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Amazon Fire TV vs Apple TV

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Amazon has announced its set-top media box. It’s called the Amazon Fire TV, and it is the closest thing Amazon offers to an Apple TV rival. It's already available in the US and now it has a UK release date of October 23rd.

Fire TV is also a natural extension of the Kindle Fire Android tablets Amazon has produced for a few years now. But is it really better than an Apple TV? Here are the main differences between the two.

Point 1 – Design

These are both absolutely tiny boxes. They will not dominate your under-TV area like an Xbox One.

However, their designs are a little different. The Fire TV is a sharp-edged rectangle while the Apple TV has a curvy footprint. Apple’s design looks more lounge-friendly, but then what else would you expect from Apple?

Point 1 - They’re selling different servicesLine

You can do quite a lot of things with both the Apple TV and Amazon Fire TV, but they are fundamentally out to sell you onto the audio and video services offered by their makers.

For Apple TV, it is the iTunes library of movies, TV episodes and videos. Amazon wants us to use Prime Instant Video, its streaming and rental/purchase service, and Amazon MP3, its digital music store. Amazon started out its digital distribution life flogging books through the Kindle Store, but to suggest you might want to read novels on your TV is probably a stretch.

Amazon Fire TV vs Apple TV 1

Point 2 – Fire TV runs Android, Apple TV a proprietary OSLine

In common with most of Amazon’s other gadgets, Fire TV runs Android. Apple TV uses proprietary Apple software that isn’t shared with other Apple devices.

The interfaces of the two are quite similar, though, because Fire TV uses a heavy custom Android skin, rather than the usual Android interface. It’s made using HTML5 and is reportedly extremely slick.

Both interfaces are very media-centric, with movie and music pages that use artwork to fill your TV screens.

Point 3 – Fire TV is relatively open, Apple TV is notLine

It does not sound like Fire TV will give you full access to every Android game and app under the sun, but you will be able to download extra apps – most likely from the Amazon apps interface built up for the Kindle Fire tablets line-up.

Apple TV offers a few apps, but the selection is extremely limited. You do not get access to the iTunes App Store line-up with the box - Netflix is about as far as you can get.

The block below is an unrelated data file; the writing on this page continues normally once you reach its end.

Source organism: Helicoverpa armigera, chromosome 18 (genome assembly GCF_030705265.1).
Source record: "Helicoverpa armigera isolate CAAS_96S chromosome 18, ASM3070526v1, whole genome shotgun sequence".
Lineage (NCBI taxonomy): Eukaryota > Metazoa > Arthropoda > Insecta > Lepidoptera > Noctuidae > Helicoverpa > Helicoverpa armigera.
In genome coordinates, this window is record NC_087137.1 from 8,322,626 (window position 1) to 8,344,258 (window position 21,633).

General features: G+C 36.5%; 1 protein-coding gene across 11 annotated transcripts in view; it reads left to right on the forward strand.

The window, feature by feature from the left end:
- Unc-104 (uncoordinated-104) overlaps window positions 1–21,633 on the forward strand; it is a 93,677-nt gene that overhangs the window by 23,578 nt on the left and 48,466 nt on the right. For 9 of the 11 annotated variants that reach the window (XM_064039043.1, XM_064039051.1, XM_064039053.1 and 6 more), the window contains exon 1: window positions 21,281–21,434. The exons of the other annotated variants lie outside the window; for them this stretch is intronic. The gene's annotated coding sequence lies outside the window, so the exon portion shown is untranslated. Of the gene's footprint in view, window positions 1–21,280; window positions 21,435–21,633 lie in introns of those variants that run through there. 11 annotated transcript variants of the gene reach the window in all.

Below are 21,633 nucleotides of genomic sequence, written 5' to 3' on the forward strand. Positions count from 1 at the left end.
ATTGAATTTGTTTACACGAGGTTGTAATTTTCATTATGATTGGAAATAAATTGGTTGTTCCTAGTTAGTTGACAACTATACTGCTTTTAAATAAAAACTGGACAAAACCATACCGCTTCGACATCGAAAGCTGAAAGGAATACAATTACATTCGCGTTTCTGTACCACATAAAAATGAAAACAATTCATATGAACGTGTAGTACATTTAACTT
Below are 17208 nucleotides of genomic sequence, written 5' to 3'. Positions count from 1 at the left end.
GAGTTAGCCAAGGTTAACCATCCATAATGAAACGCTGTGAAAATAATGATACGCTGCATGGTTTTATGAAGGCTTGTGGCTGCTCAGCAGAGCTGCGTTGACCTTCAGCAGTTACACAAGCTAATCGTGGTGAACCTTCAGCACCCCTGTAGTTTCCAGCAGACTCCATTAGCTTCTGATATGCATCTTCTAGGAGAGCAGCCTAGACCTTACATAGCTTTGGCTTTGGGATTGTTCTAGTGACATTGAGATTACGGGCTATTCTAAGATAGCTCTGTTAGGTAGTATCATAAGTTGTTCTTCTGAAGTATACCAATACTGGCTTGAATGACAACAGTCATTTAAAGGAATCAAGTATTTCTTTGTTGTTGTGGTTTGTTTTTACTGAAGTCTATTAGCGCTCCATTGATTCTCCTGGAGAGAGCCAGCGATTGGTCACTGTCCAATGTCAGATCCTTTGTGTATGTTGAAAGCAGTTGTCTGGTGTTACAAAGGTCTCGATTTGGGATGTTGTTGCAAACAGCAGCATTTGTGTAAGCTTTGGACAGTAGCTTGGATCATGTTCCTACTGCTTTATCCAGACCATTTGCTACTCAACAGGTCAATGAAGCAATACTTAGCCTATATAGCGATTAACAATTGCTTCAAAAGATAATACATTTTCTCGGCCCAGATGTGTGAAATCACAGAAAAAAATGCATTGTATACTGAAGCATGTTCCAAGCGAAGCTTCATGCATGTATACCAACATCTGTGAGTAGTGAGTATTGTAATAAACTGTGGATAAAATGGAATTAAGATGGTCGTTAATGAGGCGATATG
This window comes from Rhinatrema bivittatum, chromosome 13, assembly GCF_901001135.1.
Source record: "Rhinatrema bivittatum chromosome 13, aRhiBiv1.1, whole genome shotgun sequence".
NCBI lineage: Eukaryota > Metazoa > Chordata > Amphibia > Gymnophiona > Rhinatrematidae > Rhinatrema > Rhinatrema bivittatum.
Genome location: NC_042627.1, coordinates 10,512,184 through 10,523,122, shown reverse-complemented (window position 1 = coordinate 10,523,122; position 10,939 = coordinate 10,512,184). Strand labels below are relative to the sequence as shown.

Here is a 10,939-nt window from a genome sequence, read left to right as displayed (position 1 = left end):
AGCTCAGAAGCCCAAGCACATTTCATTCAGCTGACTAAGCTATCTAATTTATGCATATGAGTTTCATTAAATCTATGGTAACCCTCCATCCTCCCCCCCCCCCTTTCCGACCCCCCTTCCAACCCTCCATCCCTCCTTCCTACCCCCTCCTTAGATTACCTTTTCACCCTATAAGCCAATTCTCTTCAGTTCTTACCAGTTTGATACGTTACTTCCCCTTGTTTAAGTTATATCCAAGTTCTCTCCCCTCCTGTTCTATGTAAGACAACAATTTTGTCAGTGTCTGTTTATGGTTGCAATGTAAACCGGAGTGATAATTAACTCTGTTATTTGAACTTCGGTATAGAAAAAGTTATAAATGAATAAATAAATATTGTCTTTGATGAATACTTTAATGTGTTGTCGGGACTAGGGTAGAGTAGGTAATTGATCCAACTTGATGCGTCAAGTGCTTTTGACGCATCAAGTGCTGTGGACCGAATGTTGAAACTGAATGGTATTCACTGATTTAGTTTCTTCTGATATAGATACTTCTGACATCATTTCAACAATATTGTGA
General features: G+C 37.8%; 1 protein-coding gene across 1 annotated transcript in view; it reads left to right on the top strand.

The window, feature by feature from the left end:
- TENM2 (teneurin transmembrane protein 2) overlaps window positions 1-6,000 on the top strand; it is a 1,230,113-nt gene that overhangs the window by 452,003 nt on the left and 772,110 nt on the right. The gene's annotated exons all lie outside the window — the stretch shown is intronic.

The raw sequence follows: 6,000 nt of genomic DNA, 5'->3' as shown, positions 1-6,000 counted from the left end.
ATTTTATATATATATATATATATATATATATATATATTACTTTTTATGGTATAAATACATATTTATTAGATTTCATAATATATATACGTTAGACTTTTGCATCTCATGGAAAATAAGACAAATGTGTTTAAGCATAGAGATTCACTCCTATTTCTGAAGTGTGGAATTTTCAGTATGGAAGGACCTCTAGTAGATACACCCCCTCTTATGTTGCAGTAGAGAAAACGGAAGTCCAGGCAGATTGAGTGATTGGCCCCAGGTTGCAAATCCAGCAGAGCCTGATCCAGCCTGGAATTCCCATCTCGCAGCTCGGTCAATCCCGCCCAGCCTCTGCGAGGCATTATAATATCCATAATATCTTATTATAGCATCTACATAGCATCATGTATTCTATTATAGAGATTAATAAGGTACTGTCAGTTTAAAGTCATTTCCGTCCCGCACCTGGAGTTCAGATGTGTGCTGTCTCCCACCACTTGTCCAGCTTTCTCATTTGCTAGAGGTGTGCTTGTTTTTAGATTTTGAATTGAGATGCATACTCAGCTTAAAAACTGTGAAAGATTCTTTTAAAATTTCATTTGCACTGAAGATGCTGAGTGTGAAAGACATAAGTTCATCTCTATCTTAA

Point 4 – Fire TV is much better for gamingLine

Having a wider apps library to call on makes the Fire TV instantly a much better gaming companion than an Apple TV. With an Apple TV you can AirPlay a game from your iPhone to your TV, but it doesn’t have a games library of its own.

The Fire TV will have its own games collection, and you’ll be able to control play with either your mobile phone (using an app), the remote control (will only work effectively with certain titles) or the new Amazon game controller – which looks oddly like the OnLive controller.

Amazon says it is working with publishers including Disney, 2K, Double Fine, EA, Sega, TellTalle and Ubisoft to bring games to Fire TV. What you can expect are Android games with some slight control tweaks for the various Fire TV control methods. But that’s not bad, especially with some of these big names involved.

Point 5 – Fire TV is much more powerful than Apple TVLine

A game collection wouldn’t be much use without a good amount of power on tap. But the Fire TV is much more powerful than Apple TV.

It has a quad-core processor and 2GB of RAM. We can’t pin down performance with these vague tech specs, but Amazon claims it is three times faster than Apple TV or Chromecast.

The Apple TV uses an Apple A5 processor, the same generation of chip used by the iPad 2. As all of Amazon’s recent Kindle tablets have used Snapdragon processors, it seems likely that the Fire TV may follow suit.

But will it be a Snapdragon 800? A lower-end Snapdragon 400? We’ll be looking for clarification on this, but we expect a mid-range CPU rather than a high-end one. However, now that the Snapdragon 800 is an old model, its inclusion is possible but highly unlikely.

Point 6 – A look at the remote controls

The Fire TV has a slightly more involved remote control than the Apple TV. Both have a scroll wheel as their main control interface, but where the Apple TV has two additional buttons, the Fire TV has seven.

Why? Most of the extra functions are built into the Apple TV remote control, as part of the clicky scroll wheel.

Point 7 – Connectivity

The main connectors of the Fire TV and Apple TV are nearly identical. You have an HDMI socket for audio and video transfer, and an extra optical audio output – which will come in handy if you use an older home cinema receiver.

There are no headphone jacks or memory card slots, but Fire TV does have a USB port. For that kind of thing you’re better off with a pure media player – not one that’s hooked into one of these appy ecosystems.

Point 8 – Price and Availability

Fire TV has only been announced for the US. And in the US it’ll be available from today, for just $99.

However, we currently have no idea when the box will come to the UK, or how much it’ll cost (we imagine around the £89 mark). Amazon has a habit of leaving the UK out of its launches at first – it took us an absolute age to get its Kindle Fire tablets.

Next, read our Netflix vs Amazon Prime Instant Video comparison

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